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If you're looking for cheap and simple, little blocks of wood would be about as cheap and simple as it gets. The metal would definitely add a ton of character, but a very dark stain would kinda make the blocks disappear and add some character as well. Just round the edges over & sand them so they don't look like scrap wood.

I'd glue the butt joints using tape as clamps. For the stand-off blocks, I'd just use a little wood glue and some weight.
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post #9 of 13 Old 09-19-2015, 02:24 PM Thread Starter
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Cool! I am really pleased to get so many responses and extra ideas! Very cool! Um, yeah, the piece if decorative so yeah probably just buttjoints with glue would work - the idea with some staples on the underside is not bad either - also I am gonna need to look into how to get some pressure into these strangely angled joints though...

Nick - what do you mean by using tape as clamps? I have tons of normal clamps but yeah you cant really use them for these angles. I might have to research some creative ideas for "clamping" strange angles.

Anyway - I am cutting more wood for the "layers" of floating pieces - plan to have about 4 different levels of floating wood - I really like the idea for metal pieces as the supports guys. I am also considering making one level of the floating pieces out of metal - but that might get a little complicated...

Thanks so much again! Great forum apparently :D
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post #10 of 13 Old 09-20-2015, 10:24 PM
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Half-lap joints would be the strongest and easiest to glue up since you could put a spring clamp over the joint to hold it while it dries, no "creative ideas" needed for clamping angles (which won't glue up well since it's end grain).
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post #11 of 13 Old 09-21-2015, 09:43 AM
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Nick - what do you mean by using tape as clamps? I have tons of normal clamps but yeah you cant really use them for these angles. I might have to research some creative ideas for "clamping" strange angles.
It's a simple technique. You pull the joint tight and tape the seam. Flip it over, open the seam up and apply glue. When you lay it back flat, the tape acts like a hinge and the joint should close up. Often you put another piece of tape over the other side just to hold it all together. Masking tape, I believe, is the go-to for this.

Please follow up with pictures of your build as you progress!
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post #12 of 13 Old 09-22-2015, 03:54 PM Thread Starter
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Hey guys! I did some tests last night and this morning! Was educational/informative!

I attached some pictures with test pieces (the same as the smallest pieces on the actual project) - anyway in the first picture you can see I have some pieces of scrap drilled into a table in my "workshop" and just simply screw them into the table in a manner which lets me wedge the to-be-glued pieces, sort of gives me a little bit of pressure.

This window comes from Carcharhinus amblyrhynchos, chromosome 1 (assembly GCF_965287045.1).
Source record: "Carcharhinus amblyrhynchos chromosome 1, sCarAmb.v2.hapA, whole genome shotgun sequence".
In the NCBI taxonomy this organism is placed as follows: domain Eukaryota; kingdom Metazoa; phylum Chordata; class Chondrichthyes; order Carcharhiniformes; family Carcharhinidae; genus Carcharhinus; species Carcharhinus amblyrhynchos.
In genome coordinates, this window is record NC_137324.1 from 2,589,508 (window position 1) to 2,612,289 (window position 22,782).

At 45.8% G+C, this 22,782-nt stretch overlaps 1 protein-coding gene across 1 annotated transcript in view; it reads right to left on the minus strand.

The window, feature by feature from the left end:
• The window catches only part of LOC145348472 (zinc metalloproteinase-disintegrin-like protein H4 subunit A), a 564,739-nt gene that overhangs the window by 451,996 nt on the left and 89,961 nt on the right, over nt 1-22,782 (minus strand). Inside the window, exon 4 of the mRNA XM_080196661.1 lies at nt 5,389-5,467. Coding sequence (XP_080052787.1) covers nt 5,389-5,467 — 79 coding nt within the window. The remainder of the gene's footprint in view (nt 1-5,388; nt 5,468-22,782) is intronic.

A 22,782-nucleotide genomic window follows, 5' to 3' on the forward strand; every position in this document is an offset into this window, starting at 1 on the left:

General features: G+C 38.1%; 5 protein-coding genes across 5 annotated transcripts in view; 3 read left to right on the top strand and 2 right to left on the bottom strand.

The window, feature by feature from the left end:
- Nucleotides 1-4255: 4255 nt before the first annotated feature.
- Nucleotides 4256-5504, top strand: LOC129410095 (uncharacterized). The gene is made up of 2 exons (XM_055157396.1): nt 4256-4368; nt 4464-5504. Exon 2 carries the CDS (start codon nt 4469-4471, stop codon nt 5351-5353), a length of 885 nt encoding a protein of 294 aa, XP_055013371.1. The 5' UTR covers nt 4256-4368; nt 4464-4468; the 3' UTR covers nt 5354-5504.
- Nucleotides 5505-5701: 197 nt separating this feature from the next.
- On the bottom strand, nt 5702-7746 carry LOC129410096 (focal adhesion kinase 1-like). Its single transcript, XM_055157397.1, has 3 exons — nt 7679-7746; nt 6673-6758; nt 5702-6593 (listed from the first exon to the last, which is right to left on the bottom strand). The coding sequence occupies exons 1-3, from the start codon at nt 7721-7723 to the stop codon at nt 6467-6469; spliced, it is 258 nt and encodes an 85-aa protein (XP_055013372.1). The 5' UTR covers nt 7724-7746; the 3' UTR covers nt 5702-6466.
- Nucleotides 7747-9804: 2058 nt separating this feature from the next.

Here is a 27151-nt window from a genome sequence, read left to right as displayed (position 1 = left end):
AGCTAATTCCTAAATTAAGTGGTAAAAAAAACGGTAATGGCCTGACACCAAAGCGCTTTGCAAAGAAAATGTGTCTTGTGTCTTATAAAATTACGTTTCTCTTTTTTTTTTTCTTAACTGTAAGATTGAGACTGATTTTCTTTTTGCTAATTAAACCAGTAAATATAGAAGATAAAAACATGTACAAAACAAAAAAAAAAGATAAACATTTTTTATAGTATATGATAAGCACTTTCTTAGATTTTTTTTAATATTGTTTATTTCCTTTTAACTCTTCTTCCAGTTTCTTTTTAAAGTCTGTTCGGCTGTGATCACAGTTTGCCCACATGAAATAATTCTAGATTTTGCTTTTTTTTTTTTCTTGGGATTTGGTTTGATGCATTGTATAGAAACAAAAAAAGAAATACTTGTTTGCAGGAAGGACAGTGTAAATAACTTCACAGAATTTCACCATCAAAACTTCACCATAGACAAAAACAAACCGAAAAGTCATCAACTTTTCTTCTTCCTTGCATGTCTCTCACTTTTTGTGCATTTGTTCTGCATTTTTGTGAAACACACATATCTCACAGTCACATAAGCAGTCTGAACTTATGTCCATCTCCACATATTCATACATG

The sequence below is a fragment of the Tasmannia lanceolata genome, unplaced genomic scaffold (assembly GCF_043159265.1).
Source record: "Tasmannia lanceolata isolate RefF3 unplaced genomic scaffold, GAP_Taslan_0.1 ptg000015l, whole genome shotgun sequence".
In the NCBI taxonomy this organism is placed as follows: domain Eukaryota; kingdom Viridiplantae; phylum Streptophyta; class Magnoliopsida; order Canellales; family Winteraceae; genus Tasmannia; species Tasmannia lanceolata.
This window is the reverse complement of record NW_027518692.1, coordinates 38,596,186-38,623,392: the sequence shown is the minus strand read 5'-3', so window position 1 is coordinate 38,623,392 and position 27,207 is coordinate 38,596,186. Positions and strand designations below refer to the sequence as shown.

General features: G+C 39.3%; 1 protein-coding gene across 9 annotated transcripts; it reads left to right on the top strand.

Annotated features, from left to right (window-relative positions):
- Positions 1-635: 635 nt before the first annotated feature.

In the second you can see the "finished" test joint, I sanded and stapled the backside of the joint so it would be realistic. Why not staple, its a little overkill but whatever... Overkill!? Ha well as you see in the other 2 pictures I picked up some 3mm and 4mm round stock and have created my own dowels! Haha, I drilled the pieces together and cut small dowels from the stock for even more insurance - however I think it is a bit overkill :D

BUT I will say that compared to the pieces from last night these joints feel actually a decent bit better in my hand. I made some joints just from glue and staples last night and broke them all - they all broke apart much much easier than the dowel reinforced ones.

The last photo is a failed dowel joint (with 2 dowels from the thicker stock - they need too much space double, two from the thinner works though) - but anyway, I found that just one dowel from the slightly thicker stock is much easier - I also made a double dowel joint but thats only possible with the thinner stock - either way 1 of the thicker is pretty much the easiest. Though I would say the double dowel with the thinner stock seemed just a tad stronger during the break test with my hands.

Tonight and tomorrow starts the fun joining phase of the project... have plenty of joints to work on!
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post #13 of 13 Old 09-24-2015, 03:54 PM Thread Starter
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Little update! I have about 40% of the joining work done as of just now. I ended up going with the double dowel with the thinner round stock + glue + 2 staples on the hidden side solution. I just really like the way these joints feel in my hand - compared to the just glue and stapled test joints these feel like they could take maybe a little accident during assembly or something without failing... so I opted for the slightly more tedious solution (but really it doesnt take so long to drill for the dowels, plus they hold the joint together really well for the glue to set.

Anyway, here is a picture! Tomorrow I will do a little bit more and will definitely have 2 of the 4 floating levels fully completed by the end of Friday - 2 from the 4 will be ready for staining :D